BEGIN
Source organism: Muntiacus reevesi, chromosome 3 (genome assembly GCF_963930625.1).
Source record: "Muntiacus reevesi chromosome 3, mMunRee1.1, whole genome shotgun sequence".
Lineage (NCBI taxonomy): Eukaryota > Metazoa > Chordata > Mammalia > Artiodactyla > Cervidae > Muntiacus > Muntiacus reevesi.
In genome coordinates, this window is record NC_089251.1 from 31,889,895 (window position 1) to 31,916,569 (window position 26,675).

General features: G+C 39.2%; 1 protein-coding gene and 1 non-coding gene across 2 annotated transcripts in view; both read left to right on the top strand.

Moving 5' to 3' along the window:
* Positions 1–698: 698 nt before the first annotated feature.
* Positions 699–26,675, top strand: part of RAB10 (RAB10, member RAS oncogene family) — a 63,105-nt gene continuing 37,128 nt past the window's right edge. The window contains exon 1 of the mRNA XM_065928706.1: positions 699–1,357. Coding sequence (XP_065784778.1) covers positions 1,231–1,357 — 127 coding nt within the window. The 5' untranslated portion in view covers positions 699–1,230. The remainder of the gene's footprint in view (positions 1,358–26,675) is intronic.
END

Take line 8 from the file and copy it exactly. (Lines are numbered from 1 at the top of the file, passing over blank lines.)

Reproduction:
* Positions 699–26,675, top strand: part of RAB10 (RAB10, member RAS oncogene family) — a 63,105-nt gene continuing 37,128 nt past the window's right edge. The window contains exon 1 of the mRNA XM_065928706.1: positions 699–1,357. Coding sequence (XP_065784778.1) covers positions 1,231–1,357 — 127 coding nt within the window. The 5' untranslated portion in view covers positions 699–1,230. The remainder of the gene's footprint in view (positions 1,358–26,675) is intronic.